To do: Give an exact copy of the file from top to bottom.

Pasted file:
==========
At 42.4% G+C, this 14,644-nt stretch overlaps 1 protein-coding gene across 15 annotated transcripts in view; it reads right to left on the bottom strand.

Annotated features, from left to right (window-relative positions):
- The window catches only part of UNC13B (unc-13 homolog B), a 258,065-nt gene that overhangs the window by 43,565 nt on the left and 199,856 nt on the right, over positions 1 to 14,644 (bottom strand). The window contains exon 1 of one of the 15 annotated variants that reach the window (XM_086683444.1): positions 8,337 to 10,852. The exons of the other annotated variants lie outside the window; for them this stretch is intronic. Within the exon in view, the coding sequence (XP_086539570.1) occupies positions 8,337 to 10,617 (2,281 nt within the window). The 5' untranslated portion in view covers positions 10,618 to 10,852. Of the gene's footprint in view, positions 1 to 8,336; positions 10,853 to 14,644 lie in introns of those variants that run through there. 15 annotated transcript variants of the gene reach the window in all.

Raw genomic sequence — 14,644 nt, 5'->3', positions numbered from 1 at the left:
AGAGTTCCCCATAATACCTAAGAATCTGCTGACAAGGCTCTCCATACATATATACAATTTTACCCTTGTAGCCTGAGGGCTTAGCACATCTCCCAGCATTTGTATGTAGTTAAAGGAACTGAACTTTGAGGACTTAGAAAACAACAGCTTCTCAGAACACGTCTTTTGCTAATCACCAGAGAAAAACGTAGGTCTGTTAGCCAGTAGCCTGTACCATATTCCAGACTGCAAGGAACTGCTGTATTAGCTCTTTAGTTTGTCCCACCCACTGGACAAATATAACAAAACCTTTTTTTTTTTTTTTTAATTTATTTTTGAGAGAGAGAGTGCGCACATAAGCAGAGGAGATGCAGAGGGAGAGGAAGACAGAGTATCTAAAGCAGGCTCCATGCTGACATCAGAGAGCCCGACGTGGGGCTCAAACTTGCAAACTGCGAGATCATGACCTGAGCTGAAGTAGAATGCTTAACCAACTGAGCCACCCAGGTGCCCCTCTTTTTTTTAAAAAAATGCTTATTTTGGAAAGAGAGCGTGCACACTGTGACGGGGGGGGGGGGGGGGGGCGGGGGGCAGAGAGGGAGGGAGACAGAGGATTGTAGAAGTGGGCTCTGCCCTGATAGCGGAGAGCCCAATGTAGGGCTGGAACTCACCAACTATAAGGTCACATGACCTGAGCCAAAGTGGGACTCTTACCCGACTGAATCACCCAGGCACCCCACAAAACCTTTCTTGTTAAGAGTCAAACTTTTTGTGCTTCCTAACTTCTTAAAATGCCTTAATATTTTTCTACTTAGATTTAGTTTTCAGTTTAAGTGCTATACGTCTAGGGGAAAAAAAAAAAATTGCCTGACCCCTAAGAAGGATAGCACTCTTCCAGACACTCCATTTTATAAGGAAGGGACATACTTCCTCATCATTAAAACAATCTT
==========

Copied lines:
At 42.4% G+C, this 14,644-nt stretch overlaps 1 protein-coding gene across 15 annotated transcripts in view; it reads right to left on the bottom strand.

Annotated features, from left to right (window-relative positions):
- The window catches only part of UNC13B (unc-13 homolog B), a 258,065-nt gene that overhangs the window by 43,565 nt on the left and 199,856 nt on the right, over positions 1 to 14,644 (bottom strand). The window contains exon 1 of one of the 15 annotated variants that reach the window (XM_086683444.1): positions 8,337 to 10,852. The exons of the other annotated variants lie outside the window; for them this stretch is intronic. Within the exon in view, the coding sequence (XP_086539570.1) occupies positions 8,337 to 10,617 (2,281 nt within the window). The 5' untranslated portion in view covers positions 10,618 to 10,852. Of the gene's footprint in view, positions 1 to 8,336; positions 10,853 to 14,644 lie in introns of those variants that run through there. 15 annotated transcript variants of the gene reach the window in all.

Raw genomic sequence — 14,644 nt, 5'->3', positions numbered from 1 at the left:
AGAGTTCCCCATAATACCTAAGAATCTGCTGACAAGGCTCTCCATACATATATACAATTTTACCCTTGTAGCCTGAGGGCTTAGCACATCTCCCAGCATTTGTATGTAGTTAAAGGAACTGAACTTTGAGGACTTAGAAAACAACAGCTTCTCAGAACACGTCTTTTGCTAATCACCAGAGAAAAACGTAGGTCTGTTAGCCAGTAGCCTGTACCATATTCCAGACTGCAAGGAACTGCTGTATTAGCTCTTTAGTTTGTCCCACCCACTGGACAAATATAACAAAACCTTTTTTTTTTTTTTTTAATTTATTTTTGAGAGAGAGAGTGCGCACATAAGCAGAGGAGATGCAGAGGGAGAGGAAGACAGAGTATCTAAAGCAGGCTCCATGCTGACATCAGAGAGCCCGACGTGGGGCTCAAACTTGCAAACTGCGAGATCATGACCTGAGCTGAAGTAGAATGCTTAACCAACTGAGCCACCCAGGTGCCCCTCTTTTTTTTAAAAAAATGCTTATTTTGGAAAGAGAGCGTGCACACTGTGACGGGGGGGGGGGGGGGGGGCGGGGGGCAGAGAGGGAGGGAGACAGAGGATTGTAGAAGTGGGCTCTGCCCTGATAGCGGAGAGCCCAATGTAGGGCTGGAACTCACCAACTATAAGGTCACATGACCTGAGCCAAAGTGGGACTCTTACCCGACTGAATCACCCAGGCACCCCACAAAACCTTTCTTGTTAAGAGTCAAACTTTTTGTGCTTCCTAACTTCTTAAAATGCCTTAATATTTTTCTACTTAGATTTAGTTTTCAGTTTAAGTGCTATACGTCTAGGGGAAAAAAAAAAAATTGCCTGACCCCTAAGAAGGATAGCACTCTTCCAGACACTCCATTTTATAAGGAAGGGACATACTTCCTCATCATTAAAACAATCTT